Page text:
WikiLeaks Controversy Ensnares Illinois Politicians | NBC Chicago
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WikiLeaks Controversy Ensnares Illinois Politicians

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    A cache of hacked messages from Democratic presidential nominee Hillary Clinton’s campaign chairman includes correspondence with some prominent Illinois politicians, including Mayor Rahm Emanuel.

    This week, WikiLeaks, a non-profit organization headed by Julian Assange, has systematically released thousands of hacked emails from Hillary Clinton's campaign Chairman John Podesta. 

    Among the messages in question is a forwarded email from October of 2008 that finds White House Domestic Policy Director Cecilia Munoz criticizing Emanuel as a potential White House Chief of Staff pick.

    “So I hate to bug you with anything else knowing how much must be going on, but the Rahm Emanuel as Chief of Staff rumor is circulating like wildfire,” Munoz wrote in an email to President Barack Obama’s campaign that was forwarded to Podesta. “Folks know how explosive that would be in my part of the world, no?”

    “The first thing we’ll get asked is why he picked someone who has been consistently hostile to immigrants, and we’ll have to respond," Munoz added.

    Despite the sharp criticism, Obama appointed Emanuel White House Chief of Staff just days after the email was sent. 

    In the forwarded email to Podesta, Obama campaign staffer and former Deputy White House Counsel Cassandra Butts explained how she responded to Munoz’s concerns.

    “I responded to Cecilia that I didn’t know where things are in the process, and I could not speculate,” Butts told Podesta.

    On Wednesday, the Federal Bureau of Investigation said the Russian government is suspected in the hack and the White House echoed those findings. The Clinton Campaign has not confirmed the authenticity of the emails, nor has NBC News independently authenticated the emails. 

    The Clinton campaign would not directly address specific emails, but issued a statement Thursday placing blame on the Russians and Republican presidential nominee Donald Trump.

    “We now know the FBI believes the Russians are behind this hack and that a Trump campaign associate was back-channeling with Julian Assange,” Clinton spokesman Glen Caplin said in a statement. “On Day 5 of the WikiLeaks propaganda campaign the question is what did the Trump campaign know and when did they know it?”

    “The fact that Donald Trump refuses to condemn this intrusion by a foreign government, cheers it on, and even says it didn’t happen is yet another reason why he is unfit to be president of the United States,” Caplin added.

    The Emanuel administration did not respond to Ward Room's request for comment.

    In another email thread from November of 2008, Emanuel and Podesta discussed former New Mexico Gov. Bill Richardson, who was named Obama’s Commerce Secretary the next month. Richardson later withdrew from consideration for the job due to a federal investigation.

    “Did he talk to him,” Emanuel asked Podesta.

    “Yes,” Podesta responded.

    “Cryptic,” Emanuel said. “Are we headed toward yes?"

    “He is coming for a visit,” Podesta claimed. “But looks like it.”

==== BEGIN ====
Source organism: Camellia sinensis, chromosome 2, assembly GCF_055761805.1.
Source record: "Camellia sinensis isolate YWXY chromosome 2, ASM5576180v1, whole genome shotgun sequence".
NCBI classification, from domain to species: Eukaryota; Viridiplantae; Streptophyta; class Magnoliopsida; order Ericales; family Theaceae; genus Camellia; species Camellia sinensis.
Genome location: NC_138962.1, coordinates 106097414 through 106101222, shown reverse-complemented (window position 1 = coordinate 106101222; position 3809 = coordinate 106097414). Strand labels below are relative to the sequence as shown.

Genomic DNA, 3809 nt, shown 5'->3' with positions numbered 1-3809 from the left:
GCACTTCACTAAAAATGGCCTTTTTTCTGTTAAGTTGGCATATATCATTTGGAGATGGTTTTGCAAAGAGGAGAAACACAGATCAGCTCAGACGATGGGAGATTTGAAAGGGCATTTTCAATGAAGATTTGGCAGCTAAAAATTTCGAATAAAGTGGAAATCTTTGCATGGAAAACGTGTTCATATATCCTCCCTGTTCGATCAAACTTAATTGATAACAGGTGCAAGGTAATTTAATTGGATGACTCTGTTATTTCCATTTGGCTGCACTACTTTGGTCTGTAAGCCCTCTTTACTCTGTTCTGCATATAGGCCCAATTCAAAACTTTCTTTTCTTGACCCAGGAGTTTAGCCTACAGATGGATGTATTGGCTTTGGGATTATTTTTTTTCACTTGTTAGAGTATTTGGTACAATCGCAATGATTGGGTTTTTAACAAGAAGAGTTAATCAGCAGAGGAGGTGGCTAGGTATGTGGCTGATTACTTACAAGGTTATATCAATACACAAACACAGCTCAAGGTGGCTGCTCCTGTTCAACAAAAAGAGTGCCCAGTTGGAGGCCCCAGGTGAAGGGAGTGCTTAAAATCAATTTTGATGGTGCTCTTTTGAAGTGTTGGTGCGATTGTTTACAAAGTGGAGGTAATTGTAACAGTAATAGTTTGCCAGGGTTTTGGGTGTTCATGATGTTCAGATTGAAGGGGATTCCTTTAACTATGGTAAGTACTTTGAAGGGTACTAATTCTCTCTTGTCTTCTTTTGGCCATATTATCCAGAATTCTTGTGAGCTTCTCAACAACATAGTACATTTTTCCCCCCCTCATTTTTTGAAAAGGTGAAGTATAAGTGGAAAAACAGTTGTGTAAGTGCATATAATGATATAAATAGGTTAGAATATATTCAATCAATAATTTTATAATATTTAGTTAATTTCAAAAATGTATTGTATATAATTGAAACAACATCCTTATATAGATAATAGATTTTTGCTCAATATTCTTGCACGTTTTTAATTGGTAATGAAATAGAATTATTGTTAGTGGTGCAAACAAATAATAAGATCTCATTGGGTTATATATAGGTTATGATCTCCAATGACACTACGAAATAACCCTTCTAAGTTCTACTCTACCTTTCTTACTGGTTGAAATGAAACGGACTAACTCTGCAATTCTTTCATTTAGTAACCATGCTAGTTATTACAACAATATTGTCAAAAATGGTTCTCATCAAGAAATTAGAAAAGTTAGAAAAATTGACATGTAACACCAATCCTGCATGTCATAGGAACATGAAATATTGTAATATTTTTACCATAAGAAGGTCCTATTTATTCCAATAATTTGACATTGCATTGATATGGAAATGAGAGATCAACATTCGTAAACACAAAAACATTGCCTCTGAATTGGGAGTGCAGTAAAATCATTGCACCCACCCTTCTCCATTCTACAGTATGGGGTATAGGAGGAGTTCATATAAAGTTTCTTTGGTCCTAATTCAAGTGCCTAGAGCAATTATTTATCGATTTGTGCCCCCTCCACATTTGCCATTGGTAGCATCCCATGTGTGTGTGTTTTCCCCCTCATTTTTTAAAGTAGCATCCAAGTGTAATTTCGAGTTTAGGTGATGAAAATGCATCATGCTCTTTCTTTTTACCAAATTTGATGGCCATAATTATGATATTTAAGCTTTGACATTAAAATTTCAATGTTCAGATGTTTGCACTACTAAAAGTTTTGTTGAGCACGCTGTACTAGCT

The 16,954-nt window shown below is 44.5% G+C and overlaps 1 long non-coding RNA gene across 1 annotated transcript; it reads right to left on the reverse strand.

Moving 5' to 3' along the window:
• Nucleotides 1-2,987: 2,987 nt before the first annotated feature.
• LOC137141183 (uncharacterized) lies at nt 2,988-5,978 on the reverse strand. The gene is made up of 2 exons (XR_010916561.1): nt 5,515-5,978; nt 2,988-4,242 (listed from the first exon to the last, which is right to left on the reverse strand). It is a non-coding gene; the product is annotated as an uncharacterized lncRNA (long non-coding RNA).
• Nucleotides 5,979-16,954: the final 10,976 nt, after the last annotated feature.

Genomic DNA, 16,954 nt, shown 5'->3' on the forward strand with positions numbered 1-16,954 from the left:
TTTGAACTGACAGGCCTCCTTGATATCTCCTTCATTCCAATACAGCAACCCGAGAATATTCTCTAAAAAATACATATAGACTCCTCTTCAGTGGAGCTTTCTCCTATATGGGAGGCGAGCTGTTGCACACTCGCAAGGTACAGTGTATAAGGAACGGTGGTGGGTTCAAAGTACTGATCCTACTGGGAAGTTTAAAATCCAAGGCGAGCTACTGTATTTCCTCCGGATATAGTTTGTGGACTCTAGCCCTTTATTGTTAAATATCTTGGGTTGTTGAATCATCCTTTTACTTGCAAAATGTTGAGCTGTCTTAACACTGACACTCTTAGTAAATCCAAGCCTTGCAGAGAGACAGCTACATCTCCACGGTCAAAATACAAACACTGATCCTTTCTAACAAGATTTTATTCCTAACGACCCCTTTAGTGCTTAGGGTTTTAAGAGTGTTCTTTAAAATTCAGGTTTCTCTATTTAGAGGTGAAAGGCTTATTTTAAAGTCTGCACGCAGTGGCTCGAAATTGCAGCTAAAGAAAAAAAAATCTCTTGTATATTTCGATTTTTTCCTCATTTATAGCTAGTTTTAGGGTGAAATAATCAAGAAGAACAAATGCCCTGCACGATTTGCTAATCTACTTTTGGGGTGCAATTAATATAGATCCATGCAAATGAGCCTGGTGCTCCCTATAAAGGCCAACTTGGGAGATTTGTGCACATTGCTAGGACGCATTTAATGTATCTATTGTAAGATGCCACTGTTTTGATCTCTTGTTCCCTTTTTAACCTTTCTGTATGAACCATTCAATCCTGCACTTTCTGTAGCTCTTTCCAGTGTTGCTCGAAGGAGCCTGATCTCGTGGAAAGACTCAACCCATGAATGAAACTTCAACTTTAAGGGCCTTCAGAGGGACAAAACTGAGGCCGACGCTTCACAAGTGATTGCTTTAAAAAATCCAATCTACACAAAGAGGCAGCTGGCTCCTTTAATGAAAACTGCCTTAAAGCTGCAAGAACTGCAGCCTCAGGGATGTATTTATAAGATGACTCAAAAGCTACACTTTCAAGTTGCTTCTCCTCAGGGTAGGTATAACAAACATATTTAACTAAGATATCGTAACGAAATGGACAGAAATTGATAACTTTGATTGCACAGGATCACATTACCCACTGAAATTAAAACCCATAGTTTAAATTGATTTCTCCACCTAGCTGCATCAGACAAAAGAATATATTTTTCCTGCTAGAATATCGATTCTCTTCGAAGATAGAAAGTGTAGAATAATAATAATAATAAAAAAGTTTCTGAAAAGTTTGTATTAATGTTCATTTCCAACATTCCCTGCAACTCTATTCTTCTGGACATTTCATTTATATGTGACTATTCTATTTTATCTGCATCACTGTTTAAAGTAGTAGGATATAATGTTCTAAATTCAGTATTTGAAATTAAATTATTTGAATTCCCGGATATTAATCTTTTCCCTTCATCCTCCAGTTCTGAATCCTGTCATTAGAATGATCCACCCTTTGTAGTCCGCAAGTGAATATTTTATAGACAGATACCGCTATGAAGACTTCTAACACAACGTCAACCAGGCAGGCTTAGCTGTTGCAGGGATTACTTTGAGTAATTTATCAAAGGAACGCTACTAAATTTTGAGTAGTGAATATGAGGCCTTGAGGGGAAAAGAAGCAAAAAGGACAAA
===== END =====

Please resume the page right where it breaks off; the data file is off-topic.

“That would be good,” Emanuel said. “We need plan B when [Clinton] says no.”

    The mayor then seemed to recommend former U.S. Senate Majority Leader Tom Dashchle for an unspecified role in the State Department and former Arizona Gov. Janet Napolitano for an unspecified job in the Department of Health and Human Services. Napolitano ultimately went on to serve as Secretary of Homeland Security during Obama’s first term. Daschle was nominated as Obama’s Health and Human Services Secretary in 2008, but ultimately withdrew from consideration due to a potential conflict of interest.

    In another hacked email from 2014, Podesta urged former White House Chief of Staff Bill Daley, the brother of former Chicago Mayor Richard J. Daley, to call top Illinois Democrats to push legislation to move the state’s primary from March to a later date in an effort to halt potential Republican momentum.

    Sources told Politico that Daley made the call, but House Speaker Madigan’s people weren’t interested, despite an offer that would’ve given Illinois “10% extra delegates if they move to April and 20% if the move to May.”

    “As we discussed, they don’t really care about being helpful and feel forgotten and neglected by POTUS,” Clinton campaign manager wrote to Podesta in a forwarded email included in the chain. “The key point is that this is not an Obama ask, but a Hillary ask. And the Clintons won’t forget what their friends have done for them. It would be helpful to feel out what path, if any, we have to get them to yes. This will probably take some pushing.”

    According to that email, the goal was to have Daley call Madigan’s chief of staff Tim Mapes. Sources told Politico that the Clinton camp feared the state’s March primary would give a moderate Republican candidate momentum at a pivotal time.

    “The overall goal is to move the IL primary out of mid March, where they are currently a lifeline to a moderate Republican candidate after the mostly southern Super Tuesday,” Mook wrote. “IL was a key early win for Romney in 12. Our preference would be for them to move all the way to May, but if they at least move to April 12 or April 19 they will have the day to themselves and presumably garner a lot of coverage. They will also be influencing a big northeast primary day on April 26."

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